Saturday, September 25, 2010

Pulpy Love

Yay! A long last it's time for a Pulp Redux post! My son got out of hospital 5 nights ago after a 3 week admission. Time sure goes a lot faster here on the 'outside' lol. I'm not sure how long he'll be home for but every day at home is a day to recharge and I fully intend on doing that! On the first full day home in forever I created...and then for a few hours last night... and a few more today...yay! I am happier already!

Here's how you last saw my "Battle of Gate Pa" page in Kim's book.

And how it looks now... 
 I love the addition of red to the page. I cut up an old silk scarf I found in the second handshop and also added a string to close the fabric door. It dosn't make a lot of difference visually but atleast the papers can't fall out now!  I'm really happy with the way this page has turned out.

Open the door...

The Maori warrior was a magnificent, brave and fierce fighter. Their strong spiritual ties to the land led them to fight with passion and vigour.

This is the story my pages are based on, The Battle of Gate Pa.

The Battle of "Gate Pa" is probably the battle which made the greatest impact in the history of the New Zealand Wars.
In an effort to cut off reinforcements and food supplies which where filtering through to the Maori rebels in the Waikato area, the British sent their troops to Tauranga, in order to attack the fortress. The word Pa means ‘fortified settlement.’

Around 200 warriors from the Ngai-te-Rangi tribe were in place one side of the Pa, and around 35 warriors, mainly from the Ngati Koheriki tribe, reinforced the other side.
On 29th April 1864, the 43rd British regiment attacked the Pa. 1700 soldiers armed with a strong artillery train : 8 mortars, 2 howitzers, 2 naval canon and 5 Armstrong guns. The soldiers opened fire on Gate Pa, and during a short time bombarded it heavily. The following day the troops bombarded again, for a longer period, and this time succeeding in breaking opening a large point of entry to the pa.  An elite Brittish assault force was sent to penetrate the breach opened up during the bombardment.
The British had thought their previous heavy bombardment had taken effect, owing to the fact that there had been little response fire from within the Pa. However, on entering via the breach, the British troops found themselves being fired on at very close range from Maori in hiding.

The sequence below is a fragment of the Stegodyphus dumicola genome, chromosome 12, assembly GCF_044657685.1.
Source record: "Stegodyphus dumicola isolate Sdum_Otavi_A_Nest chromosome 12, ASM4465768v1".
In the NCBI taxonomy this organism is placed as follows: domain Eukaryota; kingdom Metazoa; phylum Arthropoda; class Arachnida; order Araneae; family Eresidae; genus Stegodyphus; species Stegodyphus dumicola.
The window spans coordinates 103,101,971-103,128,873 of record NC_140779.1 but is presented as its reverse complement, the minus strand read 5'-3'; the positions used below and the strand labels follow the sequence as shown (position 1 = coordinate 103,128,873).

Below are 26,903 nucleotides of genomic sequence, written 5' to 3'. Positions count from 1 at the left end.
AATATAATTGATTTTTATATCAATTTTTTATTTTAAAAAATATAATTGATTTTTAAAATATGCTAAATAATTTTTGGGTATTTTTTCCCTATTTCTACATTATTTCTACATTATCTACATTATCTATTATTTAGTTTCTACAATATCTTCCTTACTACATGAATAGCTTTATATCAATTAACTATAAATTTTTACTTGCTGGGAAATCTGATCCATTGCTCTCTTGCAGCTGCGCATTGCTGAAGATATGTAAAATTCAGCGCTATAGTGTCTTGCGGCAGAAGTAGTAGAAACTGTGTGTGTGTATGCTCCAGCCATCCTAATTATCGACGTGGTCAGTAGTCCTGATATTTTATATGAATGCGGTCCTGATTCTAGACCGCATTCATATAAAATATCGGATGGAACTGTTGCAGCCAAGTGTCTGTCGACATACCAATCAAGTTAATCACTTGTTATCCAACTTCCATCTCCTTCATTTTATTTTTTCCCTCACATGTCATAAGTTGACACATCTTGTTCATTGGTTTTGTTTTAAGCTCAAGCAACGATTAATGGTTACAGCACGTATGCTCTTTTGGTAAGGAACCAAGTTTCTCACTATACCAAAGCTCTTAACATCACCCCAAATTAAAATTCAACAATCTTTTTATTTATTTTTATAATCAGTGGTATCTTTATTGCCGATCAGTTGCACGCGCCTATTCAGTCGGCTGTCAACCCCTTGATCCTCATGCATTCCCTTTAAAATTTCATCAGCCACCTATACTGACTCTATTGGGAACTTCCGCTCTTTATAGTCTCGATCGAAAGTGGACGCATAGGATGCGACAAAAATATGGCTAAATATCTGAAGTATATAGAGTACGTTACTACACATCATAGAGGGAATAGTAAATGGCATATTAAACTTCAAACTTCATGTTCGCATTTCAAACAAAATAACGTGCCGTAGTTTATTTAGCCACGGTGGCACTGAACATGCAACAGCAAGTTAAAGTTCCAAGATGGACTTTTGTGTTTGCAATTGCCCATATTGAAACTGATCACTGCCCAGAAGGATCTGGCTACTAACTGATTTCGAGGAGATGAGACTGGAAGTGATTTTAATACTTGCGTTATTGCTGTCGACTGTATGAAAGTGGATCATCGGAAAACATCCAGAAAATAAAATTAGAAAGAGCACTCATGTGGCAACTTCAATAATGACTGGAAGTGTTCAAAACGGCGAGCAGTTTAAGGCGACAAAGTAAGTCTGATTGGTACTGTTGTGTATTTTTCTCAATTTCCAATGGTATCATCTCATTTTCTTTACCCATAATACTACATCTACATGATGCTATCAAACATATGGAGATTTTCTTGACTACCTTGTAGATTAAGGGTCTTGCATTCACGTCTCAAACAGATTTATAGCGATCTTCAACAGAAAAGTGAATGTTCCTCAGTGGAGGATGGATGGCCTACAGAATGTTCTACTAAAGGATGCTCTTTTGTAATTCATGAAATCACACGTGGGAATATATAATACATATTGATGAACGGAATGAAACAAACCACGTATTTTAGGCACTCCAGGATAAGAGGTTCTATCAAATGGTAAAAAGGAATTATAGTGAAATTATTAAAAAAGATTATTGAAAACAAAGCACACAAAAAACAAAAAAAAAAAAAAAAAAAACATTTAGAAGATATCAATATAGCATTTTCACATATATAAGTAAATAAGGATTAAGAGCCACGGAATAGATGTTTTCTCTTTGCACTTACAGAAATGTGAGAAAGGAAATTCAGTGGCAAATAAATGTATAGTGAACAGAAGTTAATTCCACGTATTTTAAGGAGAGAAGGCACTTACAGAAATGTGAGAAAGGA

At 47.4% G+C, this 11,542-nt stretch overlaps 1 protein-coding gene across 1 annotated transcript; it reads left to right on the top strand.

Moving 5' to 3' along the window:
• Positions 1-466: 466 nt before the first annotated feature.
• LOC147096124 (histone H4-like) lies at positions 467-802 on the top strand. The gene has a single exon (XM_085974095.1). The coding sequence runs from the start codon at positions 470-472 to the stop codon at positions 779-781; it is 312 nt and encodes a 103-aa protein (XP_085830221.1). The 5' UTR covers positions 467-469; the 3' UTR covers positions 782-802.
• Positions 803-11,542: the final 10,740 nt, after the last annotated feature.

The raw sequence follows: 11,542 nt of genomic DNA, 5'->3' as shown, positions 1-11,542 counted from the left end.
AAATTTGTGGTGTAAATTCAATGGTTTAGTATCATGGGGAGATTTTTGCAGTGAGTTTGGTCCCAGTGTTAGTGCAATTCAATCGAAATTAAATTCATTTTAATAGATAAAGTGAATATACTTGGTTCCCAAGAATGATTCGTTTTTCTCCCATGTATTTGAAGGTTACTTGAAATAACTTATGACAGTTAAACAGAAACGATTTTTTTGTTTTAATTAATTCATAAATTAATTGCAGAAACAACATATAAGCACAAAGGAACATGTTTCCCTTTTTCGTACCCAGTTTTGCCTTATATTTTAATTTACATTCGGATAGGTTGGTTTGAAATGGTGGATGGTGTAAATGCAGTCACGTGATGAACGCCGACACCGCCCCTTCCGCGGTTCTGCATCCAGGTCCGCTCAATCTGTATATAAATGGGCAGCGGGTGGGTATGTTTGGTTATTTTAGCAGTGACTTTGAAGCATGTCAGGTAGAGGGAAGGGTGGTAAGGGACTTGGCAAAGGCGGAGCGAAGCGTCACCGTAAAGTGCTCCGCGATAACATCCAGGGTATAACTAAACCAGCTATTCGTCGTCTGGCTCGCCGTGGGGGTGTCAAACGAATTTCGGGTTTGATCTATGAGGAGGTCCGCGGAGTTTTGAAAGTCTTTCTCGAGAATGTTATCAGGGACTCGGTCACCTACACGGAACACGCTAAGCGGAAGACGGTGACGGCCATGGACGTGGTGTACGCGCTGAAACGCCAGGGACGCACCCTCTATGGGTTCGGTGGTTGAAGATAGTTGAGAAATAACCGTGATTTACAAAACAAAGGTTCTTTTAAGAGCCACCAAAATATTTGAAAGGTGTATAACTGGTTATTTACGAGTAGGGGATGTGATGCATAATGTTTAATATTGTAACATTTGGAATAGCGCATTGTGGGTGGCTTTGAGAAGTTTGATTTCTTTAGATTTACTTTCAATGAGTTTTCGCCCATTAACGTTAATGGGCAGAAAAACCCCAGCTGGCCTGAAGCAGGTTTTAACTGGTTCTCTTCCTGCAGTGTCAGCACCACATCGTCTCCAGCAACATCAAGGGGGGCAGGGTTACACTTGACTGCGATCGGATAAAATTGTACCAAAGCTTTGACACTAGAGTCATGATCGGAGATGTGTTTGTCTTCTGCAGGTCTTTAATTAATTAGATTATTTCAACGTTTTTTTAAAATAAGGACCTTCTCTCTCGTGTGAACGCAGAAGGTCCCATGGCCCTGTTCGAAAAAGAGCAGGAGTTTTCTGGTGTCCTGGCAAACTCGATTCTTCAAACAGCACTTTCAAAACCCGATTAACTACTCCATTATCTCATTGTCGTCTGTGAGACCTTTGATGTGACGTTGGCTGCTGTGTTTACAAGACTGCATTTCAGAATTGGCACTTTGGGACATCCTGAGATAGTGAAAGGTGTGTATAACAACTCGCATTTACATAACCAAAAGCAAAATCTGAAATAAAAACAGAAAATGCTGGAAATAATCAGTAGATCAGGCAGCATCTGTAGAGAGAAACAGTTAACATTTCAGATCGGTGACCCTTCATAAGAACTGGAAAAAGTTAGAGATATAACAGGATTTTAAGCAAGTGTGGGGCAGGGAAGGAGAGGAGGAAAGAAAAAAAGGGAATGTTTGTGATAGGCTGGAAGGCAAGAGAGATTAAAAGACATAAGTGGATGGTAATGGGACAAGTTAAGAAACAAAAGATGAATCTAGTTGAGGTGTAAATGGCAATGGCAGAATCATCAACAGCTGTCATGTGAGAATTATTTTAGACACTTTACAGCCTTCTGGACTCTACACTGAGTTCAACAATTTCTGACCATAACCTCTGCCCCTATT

A reinforcement group of soldiers was sent to relieve the trapped assault force in the Pa. However, the reinforcements found themselves caught up in the retreat from the pa by the first assault force. From two separate areas of the pa, the Maori were firing on the two groups of troops, who were by this time caught up in the deadly crossfire....
Depsite being signficantly outnumbered and under-armed the Maori won the battle and caused the Brittish troops to rethink the battle plans for other parts of NZ. Never again was the threat of a fortified pa under-estimated.

The above close up is a sneak peak of the page I have planned for the Brittish soldiers.
The story has pretty much been told on the 'Maori' page in the pile of papers found bundled behind the door but the Brittish soliders left a lasting impact on Tauranga and that story is still to be told.

The 3rd part of this story is that of the missionary's who befriended both the Maori and Brittish troops. I've almost completed this page which is dedicated to Archdeacon Brown and his wife. It's not ready for it's reveal yet but here's a quick preview...

If your not all 'pulped out' yet then make sure you check out the Pulp Redux blog and see the utterly amazing work done by Kim on Lisa J's book (Roots- beneath the layers.)  My book ' Labyrinth' is currently in the very capable hands of Alicia Caudle and she posted a pic on her blog a side profile pic of my book on her blog. You can see it here- look how FAT it is! Bulging (litterly) with layers of lovely texture and fibre! Wahoo!

Now, my turn to surf! Can't wait to pop in on ya'll over the next few days!
 *See you soon.*


Renee Howell said...

Lisa - you take care of yourself and son. Know you are, but gosh - caring and healing is so all encompassing.

Creating - so glad you have some moments for this, to recharge. Beautiful creations.

Prayers, positivity and peace to you and yours...

Nora said...

It's good to see you back here, Lisa, but how is your son? Goodness, what a bother and worry. All my best wishes.

Mick said...

Welcome home, Lisa, and I think the addition of the red scarf bit makes a huge visual difference ... it isn't always the big stone that makes a big splash.

La Dolce Vita said...

still praying for you all, and so nice that you got some arting time in. I love the red, just a great addition and your stitches are wonderful. great tribute as well as great art! xx's

Anonymous said...

oooh, lisa! i am loving this!!! you are the stitching queen of the universe -- i love the black on white and omg, that lace in those last two peeks. hurry up, lady! i must see more!! i am loving the rich history here too!!

love to you and your boy and the rest of the fam. i'm sending lots of love and good thoughts your way. and today, guess what i'm doing? working on YOUR book. ;) will be w bit before i post, but i'll probably give some peeks along the way.


ArtPropelled said...

I'm so happy you are home and getting some art time in. Your son must be thrilled to be home too. Hope he is feeling a lot better. Love those handstitched pages!

Debrina said...

This is magnificent, Lisa. You and Kim have really picked the game up these last few weeks and it's got me fired up! I'm a bit sick at the mo tho (viral hepatitis) so living vicariously through these postings is good medicine! When I'm better, hopefully this will be on its way to me!! Can't wait!